The agency says it intends to invest at least $500,000 per year, during the first five years of the 10-year PEGASAS program. Research and development efforts will cover a variety of general aviation safety issues, including airport technology, propulsion and structures, airworthiness, flight safety, fire safety, human factors, system safety management, and weather. The FAA is in the midst of a 10-year program to reduce general aviation fatalities 10 percent by 2018.

PEGASAS is the FAA’s ninth center of excellence. N.C. A&T has participated in two earlier ones, the Center of Excellence for Airport Technology and the Center of Excellence for Airworthiness Assurance.

Among A&T’s aviation research assets is the NASA Center for Aviation Safety, directed by Dr. Kunigal Shivakumar. The university also is a founding member of the National Institute of Aerospace.

For more on the FAA Centers of Excellence program, visit the program’s webpage,

Mug: Bishop George W. Brooks

GREENSBORO, N.C. - North Carolina A&T State University will welcome back alumnus Bishop George W. Brooks as the keynote speaker for Fall Convocation at 10 a.m., Thursday, Oct. 25 in Harrison Auditorium.
Fall Convocation is the first of several events on the Alumni Schedule of Events for the 2012 edition of the Greatest Homecoming on Earth.

Brooks is senior pastor and chief elder of Mount Zion Baptist Church of Greensboro Inc. After accepting the call to the ministry in December 1974, and being licensed to preach the gospel in March 1975, Brooks began his service as pastor of Mount Zion.

He is the co-founder of Welfare Reform Liaison Project, a program designed to empower welfare recipients to become self-sufficient. Brooks is also an executive producer of the “Fresh Fruit” television broadcast that airs weekly on Tri-State Christian Television (TCT-61).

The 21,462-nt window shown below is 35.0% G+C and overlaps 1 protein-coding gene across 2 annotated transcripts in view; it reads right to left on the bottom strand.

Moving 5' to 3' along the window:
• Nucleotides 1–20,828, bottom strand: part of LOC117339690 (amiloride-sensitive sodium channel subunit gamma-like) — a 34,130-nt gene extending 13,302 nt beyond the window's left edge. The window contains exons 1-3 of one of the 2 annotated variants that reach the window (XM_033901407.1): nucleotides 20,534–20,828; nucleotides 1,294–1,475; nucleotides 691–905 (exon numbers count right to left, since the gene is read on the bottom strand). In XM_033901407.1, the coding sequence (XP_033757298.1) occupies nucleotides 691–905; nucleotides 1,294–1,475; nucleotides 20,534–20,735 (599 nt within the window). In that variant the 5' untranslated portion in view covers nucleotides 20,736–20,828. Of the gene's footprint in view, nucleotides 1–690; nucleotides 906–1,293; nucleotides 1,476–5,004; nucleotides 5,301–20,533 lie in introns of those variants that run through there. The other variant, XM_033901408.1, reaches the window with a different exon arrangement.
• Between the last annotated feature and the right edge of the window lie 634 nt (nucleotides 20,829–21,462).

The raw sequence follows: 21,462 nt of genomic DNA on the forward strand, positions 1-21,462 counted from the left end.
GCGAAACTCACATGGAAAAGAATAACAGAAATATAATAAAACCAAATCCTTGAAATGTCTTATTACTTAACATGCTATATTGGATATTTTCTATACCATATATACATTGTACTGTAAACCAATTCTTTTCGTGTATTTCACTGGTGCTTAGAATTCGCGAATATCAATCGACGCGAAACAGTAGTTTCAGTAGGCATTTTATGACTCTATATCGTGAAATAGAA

Brooks believes in holistic ministry and serves the community on a local, state and national level as a member of the TCT Board of Directors, Mechanics & Farmers Bank Board of Directors, N.C. A&T College of Arts & Sciences Advisory Board, Beautiful Butterflies, Inc. (a nonprofit Lupus Foundation) and various advisory boards and boards of directors.

He has been named among the “Most Influential Persons in the Triad” by The Business Journal each year since 2005 and serves as Bishop of Administration of Full Gospel Baptist Church Fellowship International.

Brooks earned his bachelor’s degree in industrial technology from A&T, a master of divinity degree from Shaw University in Raleigh and his doctorate of ministry degree from Friends International Christian University in Merced, California.

Mug: Cathy Kea

GREENSBORO, N.C. - Dr. Cathy Kea, professor of special education in the Department of Curriculum and Instruction at North Carolina A&T State University, and Dr. Theodore Pikes, professor of special education at North Carolina Central University, presented “Diversity in Teacher Preparation: School and Community Partnerships” at the Howard Lee Institute, which convened at the Joseph S. Koury Convention Center on Sept. 26.

Mug: Dr. Maura Busch Nsonwu

GREENSBORO, N.C. - Dr. Maura Busch Nsonwu, assistant professor in the Department of Sociology and Social Work at North Carolina A&T State University, was a presenter at the Maya Angelou International Women’s Health Summit on Sept. 28, at Forsyth Medical Center Conference Center in Winston-Salem, N.C. Her presentation was titled “Working with Women and Children from Refugee Camps: Perils and Paradoxes.”

Nettie Rowland